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Gastric Banding Resolves GERD in Some, Aggravates Others

About a third of patients remain symptomatic after surgery

TUESDAY, March 21 (HealthDay News) -- While adjustable gastric banding can resolve gastroesophageal reflux disease (GERD) in many obese patients, a subset with poor esophageal body motility may end up with symptoms that are worse, according to a study in the March issue of the Archives of Surgery. Alternative obesity procedures should be considered for such patients, the authors say.

Alexander Klaus, M.D., of Medical University Innsbruck in Austria, and colleagues studied 587 patients who had a mean body mass index of 46.7 who underwent laparoscopic adjustable gastric banding between 1996 and 2002. About 28 percent, or 164 patients, had preoperative GERD symptoms.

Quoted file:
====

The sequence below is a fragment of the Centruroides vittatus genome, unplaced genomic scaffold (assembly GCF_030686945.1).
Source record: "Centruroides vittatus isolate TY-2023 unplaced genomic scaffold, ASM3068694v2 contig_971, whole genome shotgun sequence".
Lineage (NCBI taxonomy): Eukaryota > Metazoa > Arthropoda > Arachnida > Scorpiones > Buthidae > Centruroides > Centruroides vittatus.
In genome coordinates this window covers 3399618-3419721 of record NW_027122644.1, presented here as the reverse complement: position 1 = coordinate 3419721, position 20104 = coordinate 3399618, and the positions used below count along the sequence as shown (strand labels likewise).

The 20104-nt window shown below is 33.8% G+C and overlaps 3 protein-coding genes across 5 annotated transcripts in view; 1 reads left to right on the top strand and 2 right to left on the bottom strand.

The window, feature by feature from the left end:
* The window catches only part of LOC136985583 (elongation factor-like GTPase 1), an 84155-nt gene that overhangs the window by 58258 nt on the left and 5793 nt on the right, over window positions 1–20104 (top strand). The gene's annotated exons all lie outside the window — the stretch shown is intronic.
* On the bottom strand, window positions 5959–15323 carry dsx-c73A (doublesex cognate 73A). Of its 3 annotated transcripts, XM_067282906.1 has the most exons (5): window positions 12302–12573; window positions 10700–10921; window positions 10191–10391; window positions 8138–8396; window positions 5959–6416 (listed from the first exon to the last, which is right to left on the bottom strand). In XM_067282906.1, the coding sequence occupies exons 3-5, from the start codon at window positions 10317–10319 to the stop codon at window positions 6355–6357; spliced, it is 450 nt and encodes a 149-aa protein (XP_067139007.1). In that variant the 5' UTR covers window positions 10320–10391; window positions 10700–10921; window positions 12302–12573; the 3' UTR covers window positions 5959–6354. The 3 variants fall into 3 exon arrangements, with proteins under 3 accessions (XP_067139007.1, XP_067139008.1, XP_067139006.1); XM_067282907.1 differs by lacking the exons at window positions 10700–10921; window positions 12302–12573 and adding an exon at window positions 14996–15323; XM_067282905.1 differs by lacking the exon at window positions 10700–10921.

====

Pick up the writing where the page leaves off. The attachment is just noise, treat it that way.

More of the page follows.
Overall, GERD symptoms resolved after the procedure in 112 patients, or 68.3 percent. Fifty-two patients (31.7 percent) remained symptomatic after implantation. Patients with symptoms had poorer esophageal body motility than symptom-free patients (20.8 percent versus 12.8 percent). Patients who continued to have symptoms also had worsening dysphagia and regurgitation after the procedure.

While adjustable gastric banding "provides a sufficient anti-reflux barrier in most of the obese patients with GERD," the authors write, it may "aggravate GERD symptoms and esophageal dilatation" in others. "Alternative bariatric surgical procedures should be considered in these patients," they conclude.

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